The Navigation Act of 1651 was an attempt to put more control over where and who England could trade with. It was decided that only English ships could carry goods that were going to and from the colonies. The English government was trying to have a close watch on England’s Imports and Exports. This
The purpose of mercantilism was to increase power, wealth and self sufficiency for the mother countries. England, Spain and france would often compete with each other to gain colonies in regions such as North America, South America, Asia, and Africa. Raw materials such as lumber, wool, iron, cotton, tobacco, rice, and indigo were what England needed to be able to create manufactured goods. However, mercantilism in the American colonies were more dependent on the manufactured products of England. The Navigation Acts that were a series of laws were enforced by England so that they could make the American colonies more dependent on the manufactured goods of England.The American colonists were expected to buy manufactured goods like cloth, furniture,knives,
For example, as directed by the Navigation laws, Virginia tobacco planters who played by the rules could only sell their products to England, even if other countries were offering a higher price. The Americans answer to this was to largely ignore the mercantile system and smuggle their products to other ports.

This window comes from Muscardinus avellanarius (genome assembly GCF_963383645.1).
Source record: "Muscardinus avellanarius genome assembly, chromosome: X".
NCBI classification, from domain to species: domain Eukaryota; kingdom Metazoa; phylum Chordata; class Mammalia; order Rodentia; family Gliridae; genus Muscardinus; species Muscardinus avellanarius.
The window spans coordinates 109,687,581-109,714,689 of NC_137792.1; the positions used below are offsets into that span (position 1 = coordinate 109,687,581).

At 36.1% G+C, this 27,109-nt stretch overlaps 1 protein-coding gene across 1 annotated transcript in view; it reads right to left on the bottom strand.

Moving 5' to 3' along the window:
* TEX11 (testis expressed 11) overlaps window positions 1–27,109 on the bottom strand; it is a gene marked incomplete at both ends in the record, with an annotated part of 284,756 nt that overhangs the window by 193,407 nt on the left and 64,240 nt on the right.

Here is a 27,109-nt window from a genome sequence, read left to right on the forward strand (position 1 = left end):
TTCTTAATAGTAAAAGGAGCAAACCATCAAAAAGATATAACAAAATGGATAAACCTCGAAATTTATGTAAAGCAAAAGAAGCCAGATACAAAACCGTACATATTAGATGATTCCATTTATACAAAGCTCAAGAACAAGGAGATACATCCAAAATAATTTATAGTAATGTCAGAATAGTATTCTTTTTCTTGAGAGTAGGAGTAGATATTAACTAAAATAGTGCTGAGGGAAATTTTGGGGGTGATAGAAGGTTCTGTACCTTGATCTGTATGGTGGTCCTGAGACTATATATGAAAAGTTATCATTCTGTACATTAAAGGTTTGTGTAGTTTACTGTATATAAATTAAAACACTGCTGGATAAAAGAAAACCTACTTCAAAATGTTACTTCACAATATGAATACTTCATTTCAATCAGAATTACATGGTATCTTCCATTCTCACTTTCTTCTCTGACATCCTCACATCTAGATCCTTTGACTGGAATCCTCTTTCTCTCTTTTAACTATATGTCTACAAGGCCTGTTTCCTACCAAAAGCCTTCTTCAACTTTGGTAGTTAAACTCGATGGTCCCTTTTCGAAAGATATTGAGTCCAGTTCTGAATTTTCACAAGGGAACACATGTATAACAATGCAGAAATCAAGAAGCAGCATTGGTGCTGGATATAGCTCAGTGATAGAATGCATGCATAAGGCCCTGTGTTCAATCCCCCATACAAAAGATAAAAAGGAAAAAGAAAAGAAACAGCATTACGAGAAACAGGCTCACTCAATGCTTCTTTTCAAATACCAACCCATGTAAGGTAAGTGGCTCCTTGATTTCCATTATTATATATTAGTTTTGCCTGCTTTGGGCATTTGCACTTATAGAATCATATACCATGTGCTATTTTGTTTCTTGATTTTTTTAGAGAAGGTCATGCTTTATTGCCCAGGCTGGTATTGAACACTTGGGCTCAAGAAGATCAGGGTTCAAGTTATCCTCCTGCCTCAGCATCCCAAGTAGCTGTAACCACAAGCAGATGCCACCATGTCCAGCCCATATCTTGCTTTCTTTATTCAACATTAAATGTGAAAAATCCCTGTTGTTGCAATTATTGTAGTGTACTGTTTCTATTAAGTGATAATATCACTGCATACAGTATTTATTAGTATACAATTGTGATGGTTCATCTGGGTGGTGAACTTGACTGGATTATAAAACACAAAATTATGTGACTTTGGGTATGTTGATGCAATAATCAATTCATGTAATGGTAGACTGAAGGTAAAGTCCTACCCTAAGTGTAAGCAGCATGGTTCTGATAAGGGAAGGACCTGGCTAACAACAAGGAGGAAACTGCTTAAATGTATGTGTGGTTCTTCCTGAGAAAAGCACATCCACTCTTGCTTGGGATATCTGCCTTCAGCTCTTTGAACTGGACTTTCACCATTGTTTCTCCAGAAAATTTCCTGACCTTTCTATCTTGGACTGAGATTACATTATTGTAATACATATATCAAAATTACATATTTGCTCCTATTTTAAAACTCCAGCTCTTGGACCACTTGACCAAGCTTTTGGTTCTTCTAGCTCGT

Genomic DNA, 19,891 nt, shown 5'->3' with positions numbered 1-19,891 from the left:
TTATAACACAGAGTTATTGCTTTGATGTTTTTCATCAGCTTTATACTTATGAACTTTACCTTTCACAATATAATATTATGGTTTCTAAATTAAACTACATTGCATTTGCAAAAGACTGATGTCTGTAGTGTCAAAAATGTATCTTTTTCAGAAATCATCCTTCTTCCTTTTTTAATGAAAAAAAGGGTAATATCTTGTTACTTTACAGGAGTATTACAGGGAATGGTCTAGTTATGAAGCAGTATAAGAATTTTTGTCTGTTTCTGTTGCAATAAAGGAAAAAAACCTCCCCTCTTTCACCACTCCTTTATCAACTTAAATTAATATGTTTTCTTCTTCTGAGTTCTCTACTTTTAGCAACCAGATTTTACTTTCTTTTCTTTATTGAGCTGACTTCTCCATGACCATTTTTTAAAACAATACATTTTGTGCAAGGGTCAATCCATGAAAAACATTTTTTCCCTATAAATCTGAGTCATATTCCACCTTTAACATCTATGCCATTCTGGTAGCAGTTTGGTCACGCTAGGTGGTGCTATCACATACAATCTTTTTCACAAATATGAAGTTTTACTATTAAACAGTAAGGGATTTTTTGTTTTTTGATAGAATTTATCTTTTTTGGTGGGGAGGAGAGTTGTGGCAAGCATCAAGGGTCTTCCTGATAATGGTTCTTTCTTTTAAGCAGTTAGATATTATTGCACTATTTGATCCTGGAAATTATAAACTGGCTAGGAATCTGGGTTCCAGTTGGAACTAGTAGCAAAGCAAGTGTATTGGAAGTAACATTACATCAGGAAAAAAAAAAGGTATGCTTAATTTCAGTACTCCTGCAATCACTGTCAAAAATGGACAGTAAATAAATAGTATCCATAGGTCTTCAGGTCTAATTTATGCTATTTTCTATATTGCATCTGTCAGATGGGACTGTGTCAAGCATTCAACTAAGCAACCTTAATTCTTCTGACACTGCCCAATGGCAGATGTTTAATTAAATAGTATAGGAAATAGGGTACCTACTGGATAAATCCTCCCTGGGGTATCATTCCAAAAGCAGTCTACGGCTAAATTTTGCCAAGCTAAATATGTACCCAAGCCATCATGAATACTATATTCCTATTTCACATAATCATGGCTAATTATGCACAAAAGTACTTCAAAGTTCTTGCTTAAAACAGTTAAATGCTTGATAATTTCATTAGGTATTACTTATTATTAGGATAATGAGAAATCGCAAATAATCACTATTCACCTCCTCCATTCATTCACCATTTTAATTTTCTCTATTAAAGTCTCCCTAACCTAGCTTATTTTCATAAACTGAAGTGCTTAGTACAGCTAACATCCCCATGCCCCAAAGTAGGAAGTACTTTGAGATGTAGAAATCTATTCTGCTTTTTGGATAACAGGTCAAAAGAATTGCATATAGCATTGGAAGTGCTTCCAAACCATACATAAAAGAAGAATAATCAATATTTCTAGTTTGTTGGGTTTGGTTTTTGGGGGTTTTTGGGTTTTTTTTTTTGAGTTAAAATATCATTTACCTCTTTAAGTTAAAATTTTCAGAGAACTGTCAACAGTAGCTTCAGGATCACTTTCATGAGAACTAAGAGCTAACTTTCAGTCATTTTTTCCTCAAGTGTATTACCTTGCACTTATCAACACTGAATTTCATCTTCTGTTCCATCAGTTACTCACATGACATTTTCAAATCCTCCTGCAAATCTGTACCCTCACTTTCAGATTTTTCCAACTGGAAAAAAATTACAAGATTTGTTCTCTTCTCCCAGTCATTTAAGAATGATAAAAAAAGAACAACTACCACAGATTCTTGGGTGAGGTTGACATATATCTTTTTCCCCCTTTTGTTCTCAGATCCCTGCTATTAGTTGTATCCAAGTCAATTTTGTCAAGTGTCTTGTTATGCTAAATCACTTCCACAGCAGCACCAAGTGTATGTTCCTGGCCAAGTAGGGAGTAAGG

Soon the Quartering Act was passed, directing the colonies to provide quarters for British soldiers. Americans found this oppressive because it meant that soldiers were placed in colonial homes. In 1764 Parliament passed the Stamp Act, putting a duty on most printed materials. This was a normal tax for the British as it had been going on in Britain for a long time, and it made sense that the rest of their empire would pay the same tax. This placed a burden on merchants and the colonial elite who did most legal transactions and read the newspapers. Also passed in the same year was the Declaratory Act, which stated that the colonies were subject to the will of Parliament. This made a lot of sense to the British, as Parliament was their ruling body, but, to the colonies who had become used to their own government during the years of salutory neglect, this was a direct threat to their way of life.
In 1761 the British began to reinforce writs of assistance, laws that granted customs officials the authority to conduct random searches of property to seek out goods on which required duties had not been paid, not only in public establishments but in private homes. The next step was the Sugar Act of 1764, and it quickly became apparent that the purpose of the act was to extract revenue from America. The Molasses Act of 1733 had placed a tax of six pence per gallon on sugar and molasses imported into the colonies. In 1764 the British lowered the tax to three pence but now eventually decided to enforce it. In addition, taxes were to be placed on other items such as wines, coffee, and textile products, and other restrictions were applied, this upset the colonists. Madaras L, SoRelle J (2011) & Wood S. G. (2003)
Navigation Acts- During the reign of Charles II, these acts were devised to allow English control of colonial trade. The Navigation Act of 1651 required hat goods be carried on ships owned by English or Colonial merchants. Later on, the acts kept the British sugar trade in hands of British merchants.